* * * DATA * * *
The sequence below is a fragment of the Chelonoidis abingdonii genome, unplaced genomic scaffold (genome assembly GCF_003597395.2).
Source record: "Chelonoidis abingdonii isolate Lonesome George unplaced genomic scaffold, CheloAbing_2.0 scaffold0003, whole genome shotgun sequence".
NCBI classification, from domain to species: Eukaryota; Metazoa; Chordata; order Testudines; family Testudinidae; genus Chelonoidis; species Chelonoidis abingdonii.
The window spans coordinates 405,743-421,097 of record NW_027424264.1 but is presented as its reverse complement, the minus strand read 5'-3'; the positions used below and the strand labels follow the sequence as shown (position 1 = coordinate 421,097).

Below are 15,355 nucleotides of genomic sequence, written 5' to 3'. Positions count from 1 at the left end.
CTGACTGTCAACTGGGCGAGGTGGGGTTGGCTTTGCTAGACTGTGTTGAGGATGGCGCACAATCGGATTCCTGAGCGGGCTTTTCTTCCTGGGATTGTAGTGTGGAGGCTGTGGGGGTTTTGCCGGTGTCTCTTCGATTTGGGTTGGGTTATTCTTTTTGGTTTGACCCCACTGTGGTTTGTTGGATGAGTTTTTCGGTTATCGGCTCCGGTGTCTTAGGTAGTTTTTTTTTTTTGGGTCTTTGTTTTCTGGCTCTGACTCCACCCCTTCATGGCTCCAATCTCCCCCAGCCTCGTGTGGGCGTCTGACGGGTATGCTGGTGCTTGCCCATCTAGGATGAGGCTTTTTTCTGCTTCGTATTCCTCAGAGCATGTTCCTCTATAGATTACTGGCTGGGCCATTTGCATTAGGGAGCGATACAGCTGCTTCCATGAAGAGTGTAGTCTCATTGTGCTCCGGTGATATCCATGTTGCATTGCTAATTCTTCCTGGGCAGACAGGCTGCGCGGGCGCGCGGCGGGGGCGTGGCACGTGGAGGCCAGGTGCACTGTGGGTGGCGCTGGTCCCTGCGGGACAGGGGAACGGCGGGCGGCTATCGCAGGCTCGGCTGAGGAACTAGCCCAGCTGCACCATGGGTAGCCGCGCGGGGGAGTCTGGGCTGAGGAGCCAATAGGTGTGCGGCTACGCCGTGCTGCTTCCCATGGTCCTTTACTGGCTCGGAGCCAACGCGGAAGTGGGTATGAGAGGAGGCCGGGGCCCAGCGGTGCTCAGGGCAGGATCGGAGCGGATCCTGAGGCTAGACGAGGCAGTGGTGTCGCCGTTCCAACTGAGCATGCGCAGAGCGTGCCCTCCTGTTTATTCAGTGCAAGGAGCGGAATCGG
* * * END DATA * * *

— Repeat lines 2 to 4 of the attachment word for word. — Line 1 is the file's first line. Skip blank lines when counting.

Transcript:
Source record: "Chelonoidis abingdonii isolate Lonesome George unplaced genomic scaffold, CheloAbing_2.0 scaffold0003, whole genome shotgun sequence".
NCBI classification, from domain to species: Eukaryota; Metazoa; Chordata; order Testudines; family Testudinidae; genus Chelonoidis; species Chelonoidis abingdonii.
The window spans coordinates 405,743-421,097 of record NW_027424264.1 but is presented as its reverse complement, the minus strand read 5'-3'; the positions used below and the strand labels follow the sequence as shown (position 1 = coordinate 421,097).